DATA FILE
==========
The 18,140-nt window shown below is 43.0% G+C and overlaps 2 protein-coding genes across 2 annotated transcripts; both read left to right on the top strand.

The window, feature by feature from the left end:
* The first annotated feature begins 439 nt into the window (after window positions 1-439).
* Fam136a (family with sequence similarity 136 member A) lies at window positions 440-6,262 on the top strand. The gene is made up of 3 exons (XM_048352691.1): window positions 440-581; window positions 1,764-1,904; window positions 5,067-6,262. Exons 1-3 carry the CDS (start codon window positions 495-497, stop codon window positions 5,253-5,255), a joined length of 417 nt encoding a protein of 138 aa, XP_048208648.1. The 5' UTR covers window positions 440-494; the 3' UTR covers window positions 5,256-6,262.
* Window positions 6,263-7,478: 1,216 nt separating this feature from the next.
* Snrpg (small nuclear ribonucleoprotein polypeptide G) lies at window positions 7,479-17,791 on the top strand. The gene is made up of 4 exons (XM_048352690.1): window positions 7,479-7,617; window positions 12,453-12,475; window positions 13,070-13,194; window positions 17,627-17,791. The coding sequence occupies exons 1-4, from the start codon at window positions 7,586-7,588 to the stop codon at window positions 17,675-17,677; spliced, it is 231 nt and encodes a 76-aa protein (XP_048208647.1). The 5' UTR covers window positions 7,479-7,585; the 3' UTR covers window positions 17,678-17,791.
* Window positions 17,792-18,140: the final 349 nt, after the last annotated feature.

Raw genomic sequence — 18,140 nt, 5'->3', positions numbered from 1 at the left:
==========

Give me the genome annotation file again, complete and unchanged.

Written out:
The 18,140-nt window shown below is 43.0% G+C and overlaps 2 protein-coding genes across 2 annotated transcripts; both read left to right on the top strand.

The window, feature by feature from the left end:
* The first annotated feature begins 439 nt into the window (after window positions 1-439).
* Fam136a (family with sequence similarity 136 member A) lies at window positions 440-6,262 on the top strand. The gene is made up of 3 exons (XM_048352691.1): window positions 440-581; window positions 1,764-1,904; window positions 5,067-6,262. Exons 1-3 carry the CDS (start codon window positions 495-497, stop codon window positions 5,253-5,255), a joined length of 417 nt encoding a protein of 138 aa, XP_048208648.1. The 5' UTR covers window positions 440-494; the 3' UTR covers window positions 5,256-6,262.
* Window positions 6,263-7,478: 1,216 nt separating this feature from the next.
* Snrpg (small nuclear ribonucleoprotein polypeptide G) lies at window positions 7,479-17,791 on the top strand. The gene is made up of 4 exons (XM_048352690.1): window positions 7,479-7,617; window positions 12,453-12,475; window positions 13,070-13,194; window positions 17,627-17,791. The coding sequence occupies exons 1-4, from the start codon at window positions 7,586-7,588 to the stop codon at window positions 17,675-17,677; spliced, it is 231 nt and encodes a 76-aa protein (XP_048208647.1). The 5' UTR covers window positions 7,479-7,585; the 3' UTR covers window positions 17,678-17,791.
* Window positions 17,792-18,140: the final 349 nt, after the last annotated feature.

Raw genomic sequence — 18,140 nt, 5'->3', positions numbered from 1 at the left: